Incarceration does not fix criminals. This is why:
I’m a deputy sheriff working in a county jail. My job is to process criminals into the jail who’ve been arrested. I bring their food, take them to medical care, and provide clothing and a bed. I watch to make sure they don’t kill staff members or each other. I’ve been doing this job for 4 years, which is plenty of time to understand this naked truth: incarcerating criminals does not work.
It doesn’t work because, if it worked, we wouldn’t have criminals in custody. Much like if background checks on gun sales worked we wouldn't have mass shootings. Jails would be near empty and not packed to capacity and growing. To bring you closer to my point, I’ll describe for you what jail is like for a criminal:
Criminal is arrested - Doesn’t matter the offense. They come to jail and we shove them in a room with 15 other criminals and lock the door behind them. They can’t leave. This criminal is fed low standard food, receives sub-par medical care, dodges threats from other criminals in his housing unit or is beaten up. Despite all this, the criminal cannot leave.
Finally after three months of this, the criminal is released. But given time – hours, days, years – the criminal comes back. But if he learned his lesson the first time, why is he back? Surely the bad food, sub-par medical care, and threats by other inmates should have encouraged any sane person to stay away.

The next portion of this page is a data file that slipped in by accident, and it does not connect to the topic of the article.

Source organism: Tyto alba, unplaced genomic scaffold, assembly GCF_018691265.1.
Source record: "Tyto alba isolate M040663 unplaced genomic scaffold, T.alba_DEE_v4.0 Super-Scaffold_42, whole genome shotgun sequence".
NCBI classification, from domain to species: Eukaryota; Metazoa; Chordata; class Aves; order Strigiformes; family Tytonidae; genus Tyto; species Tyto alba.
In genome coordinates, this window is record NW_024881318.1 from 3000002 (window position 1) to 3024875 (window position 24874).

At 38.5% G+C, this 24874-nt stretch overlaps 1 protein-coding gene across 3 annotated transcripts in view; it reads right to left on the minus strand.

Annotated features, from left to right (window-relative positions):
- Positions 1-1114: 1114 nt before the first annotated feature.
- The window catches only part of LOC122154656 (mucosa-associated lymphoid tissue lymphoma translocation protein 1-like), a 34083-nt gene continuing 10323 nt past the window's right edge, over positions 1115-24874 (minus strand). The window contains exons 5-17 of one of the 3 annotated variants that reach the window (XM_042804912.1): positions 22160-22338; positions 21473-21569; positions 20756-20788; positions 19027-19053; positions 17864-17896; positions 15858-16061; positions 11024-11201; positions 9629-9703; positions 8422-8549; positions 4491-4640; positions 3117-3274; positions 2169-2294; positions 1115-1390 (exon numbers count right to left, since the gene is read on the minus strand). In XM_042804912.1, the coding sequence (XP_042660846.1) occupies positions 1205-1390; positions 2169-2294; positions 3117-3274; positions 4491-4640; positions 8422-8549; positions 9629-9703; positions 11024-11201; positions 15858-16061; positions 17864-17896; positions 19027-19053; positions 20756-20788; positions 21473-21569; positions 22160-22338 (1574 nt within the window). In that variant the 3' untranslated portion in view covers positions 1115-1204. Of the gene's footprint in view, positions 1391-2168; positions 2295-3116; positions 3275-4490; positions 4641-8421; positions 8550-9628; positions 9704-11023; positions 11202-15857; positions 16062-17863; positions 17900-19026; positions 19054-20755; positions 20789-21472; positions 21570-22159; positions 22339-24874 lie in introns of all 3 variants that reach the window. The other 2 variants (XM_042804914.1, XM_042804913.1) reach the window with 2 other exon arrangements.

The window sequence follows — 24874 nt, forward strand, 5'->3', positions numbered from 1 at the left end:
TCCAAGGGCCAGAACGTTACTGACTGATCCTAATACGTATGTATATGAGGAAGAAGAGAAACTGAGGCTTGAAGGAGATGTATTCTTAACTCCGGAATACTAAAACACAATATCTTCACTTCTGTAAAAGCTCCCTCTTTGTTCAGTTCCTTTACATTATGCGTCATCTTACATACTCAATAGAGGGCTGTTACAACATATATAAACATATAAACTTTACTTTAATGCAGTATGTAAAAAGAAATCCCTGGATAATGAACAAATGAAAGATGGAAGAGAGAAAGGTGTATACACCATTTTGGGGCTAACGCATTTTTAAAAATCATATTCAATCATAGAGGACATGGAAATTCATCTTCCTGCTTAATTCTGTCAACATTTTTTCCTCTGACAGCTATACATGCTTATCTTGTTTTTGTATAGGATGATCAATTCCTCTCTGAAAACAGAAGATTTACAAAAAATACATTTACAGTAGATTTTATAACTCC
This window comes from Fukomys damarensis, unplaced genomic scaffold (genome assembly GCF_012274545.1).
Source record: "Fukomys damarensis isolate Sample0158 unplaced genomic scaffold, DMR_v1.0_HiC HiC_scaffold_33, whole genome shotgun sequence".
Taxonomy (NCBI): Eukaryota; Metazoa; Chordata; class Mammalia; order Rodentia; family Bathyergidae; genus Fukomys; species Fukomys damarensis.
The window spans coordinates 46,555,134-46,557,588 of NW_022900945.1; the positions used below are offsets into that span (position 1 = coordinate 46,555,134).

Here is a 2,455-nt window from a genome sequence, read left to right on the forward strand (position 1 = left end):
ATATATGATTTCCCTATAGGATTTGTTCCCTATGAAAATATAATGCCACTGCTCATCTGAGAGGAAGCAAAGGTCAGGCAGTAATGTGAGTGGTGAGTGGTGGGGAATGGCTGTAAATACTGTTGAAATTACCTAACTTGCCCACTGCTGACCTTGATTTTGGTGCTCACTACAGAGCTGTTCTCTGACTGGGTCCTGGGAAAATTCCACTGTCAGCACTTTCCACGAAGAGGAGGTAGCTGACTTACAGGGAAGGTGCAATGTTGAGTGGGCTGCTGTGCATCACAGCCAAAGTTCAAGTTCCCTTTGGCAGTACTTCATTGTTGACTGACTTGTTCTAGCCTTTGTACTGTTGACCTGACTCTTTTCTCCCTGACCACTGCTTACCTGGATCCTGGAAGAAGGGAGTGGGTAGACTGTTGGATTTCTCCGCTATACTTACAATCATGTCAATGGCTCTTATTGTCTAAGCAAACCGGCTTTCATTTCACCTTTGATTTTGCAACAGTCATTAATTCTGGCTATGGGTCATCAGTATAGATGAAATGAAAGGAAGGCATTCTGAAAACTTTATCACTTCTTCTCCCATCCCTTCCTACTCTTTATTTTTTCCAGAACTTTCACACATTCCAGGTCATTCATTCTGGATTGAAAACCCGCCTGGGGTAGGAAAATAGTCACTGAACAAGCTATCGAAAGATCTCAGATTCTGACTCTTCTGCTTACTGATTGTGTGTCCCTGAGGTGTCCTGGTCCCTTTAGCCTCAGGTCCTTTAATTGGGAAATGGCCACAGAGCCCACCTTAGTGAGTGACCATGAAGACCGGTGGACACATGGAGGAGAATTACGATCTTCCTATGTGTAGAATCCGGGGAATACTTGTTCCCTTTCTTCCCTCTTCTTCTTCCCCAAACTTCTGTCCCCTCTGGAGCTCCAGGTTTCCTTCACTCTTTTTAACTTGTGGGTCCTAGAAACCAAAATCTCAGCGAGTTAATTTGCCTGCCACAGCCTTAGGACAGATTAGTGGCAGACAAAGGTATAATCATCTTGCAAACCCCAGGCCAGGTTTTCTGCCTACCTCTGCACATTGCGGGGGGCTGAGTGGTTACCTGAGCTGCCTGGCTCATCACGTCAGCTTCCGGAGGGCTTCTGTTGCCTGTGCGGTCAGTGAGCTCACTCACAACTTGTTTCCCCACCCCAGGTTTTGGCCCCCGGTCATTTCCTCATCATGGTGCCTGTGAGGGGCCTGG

Here’s the truth most people don’t realize: that criminal learned how to be helpless while in custody; he was locked inside a bad situation he could not escape. Helpless to fix his behavior or change his surroundings, he succumbed to helplessness and this new behavior followed him upon his release from jail, and it’s that same behavior that brings him back to jail again in his life. I haven’t seen this happen to short-term inmates, but almost every inmate whose been here a month or longer have returned to us again. And again.
If that doesn’t make sense to you, consider this experiment conducted by Martin Seligman in 1965 who showed the process of learned helplessness. The below excerpt is taken from his study called, How Seligman's Learned Helplessness Theory Applies to Human Depression and Stress. Here is the LINK if you want to read more about it.
Martin and his colleagues were doing research on classical conditioning, or the process by which an animal or human associates one thing with another. In the case of Seligman's experiment, he would ring a bell and then give a light shock to a dog. After a number of times, the dog reacted to the shock even before it happened: as soon as the dog heard the bell, he reacted as though he'd already been shocked.
But, then something unexpected happened. Seligman put each dog into a large crate that was divided down the middle with a low fence. The dog could see and jump over the fence if necessary. The floor on one side of the fence was electrified, but not on the other side of the fence. Seligman put the dog on the electrified side and administered a light shock. He expected the dog to jump to the non-shocking side of the fence.
Instead, the dogs lay down. It was as though they'd learned from the first part of the experiment that there was nothing they could do to avoid the shocks, so they gave up in the second part of the experiment.
Seligman described their condition as learned helplessness, or not trying to get out of a negative situation because the past has taught you that you are helpless.